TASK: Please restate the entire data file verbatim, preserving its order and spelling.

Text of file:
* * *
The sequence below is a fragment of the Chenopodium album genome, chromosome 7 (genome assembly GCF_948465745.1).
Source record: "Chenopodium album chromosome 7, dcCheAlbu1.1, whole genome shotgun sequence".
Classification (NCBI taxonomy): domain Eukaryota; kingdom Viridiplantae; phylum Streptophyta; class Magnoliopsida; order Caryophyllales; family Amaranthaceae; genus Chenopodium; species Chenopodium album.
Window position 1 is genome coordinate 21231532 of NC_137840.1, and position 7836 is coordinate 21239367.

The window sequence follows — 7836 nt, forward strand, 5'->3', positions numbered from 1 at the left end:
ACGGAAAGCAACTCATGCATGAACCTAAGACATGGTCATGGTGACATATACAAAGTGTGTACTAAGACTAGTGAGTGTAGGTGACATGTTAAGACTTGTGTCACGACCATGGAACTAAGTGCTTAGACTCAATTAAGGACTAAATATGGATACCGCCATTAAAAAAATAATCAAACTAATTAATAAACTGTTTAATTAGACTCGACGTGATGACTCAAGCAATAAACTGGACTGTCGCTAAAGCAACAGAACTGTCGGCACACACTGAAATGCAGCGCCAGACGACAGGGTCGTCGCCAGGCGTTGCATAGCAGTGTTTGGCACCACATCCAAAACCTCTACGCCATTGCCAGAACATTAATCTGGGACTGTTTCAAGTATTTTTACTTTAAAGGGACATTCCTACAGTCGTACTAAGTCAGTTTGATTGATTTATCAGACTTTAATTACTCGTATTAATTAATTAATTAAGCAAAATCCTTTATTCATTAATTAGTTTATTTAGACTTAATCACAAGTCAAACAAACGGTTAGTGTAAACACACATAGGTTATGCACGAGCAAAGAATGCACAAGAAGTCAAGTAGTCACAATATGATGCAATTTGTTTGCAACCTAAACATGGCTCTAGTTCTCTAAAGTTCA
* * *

The sequence below is a fragment of the Chenopodium album genome, chromosome 7 (genome assembly GCF_948465745.1).
Source record: "Chenopodium album chromosome 7, dcCheAlbu1.1, whole genome shotgun sequence".
Classification (NCBI taxonomy): domain Eukaryota; kingdom Viridiplantae; phylum Streptophyta; class Magnoliopsida; order Caryophyllales; family Amaranthaceae; genus Chenopodium; species Chenopodium album.
Window position 1 is genome coordinate 21231532 of NC_137840.1, and position 7836 is coordinate 21239367.

The window sequence follows — 7836 nt, forward strand, 5'->3', positions numbered from 1 at the left end:
ACGGAAAGCAACTCATGCATGAACCTAAGACATGGTCATGGTGACATATACAAAGTGTGTACTAAGACTAGTGAGTGTAGGTGACATGTTAAGACTTGTGTCACGACCATGGAACTAAGTGCTTAGACTCAATTAAGGACTAAATATGGATACCGCCATTAAAAAAATAATCAAACTAATTAATAAACTGTTTAATTAGACTCGACGTGATGACTCAAGCAATAAACTGGACTGTCGCTAAAGCAACAGAACTGTCGGCACACACTGAAATGCAGCGCCAGACGACAGGGTCGTCGCCAGGCGTTGCATAGCAGTGTTTGGCACCACATCCAAAACCTCTACGCCATTGCCAGAACATTAATCTGGGACTGTTTCAAGTATTTTTACTTTAAAGGGACATTCCTACAGTCGTACTAAGTCAGTTTGATTGATTTATCAGACTTTAATTACTCGTATTAATTAATTAATTAAGCAAAATCCTTTATTCATTAATTAGTTTATTTAGACTTAATCACAAGTCAAACAAACGGTTAGTGTAAACACACATAGGTTATGCACGAGCAAAGAATGCACAAGAAGTCAAGTAGTCACAATATGATGCAATTTGTTTGCAACCTAAACATGGCTCTAGTTCTCTAAAGTTCA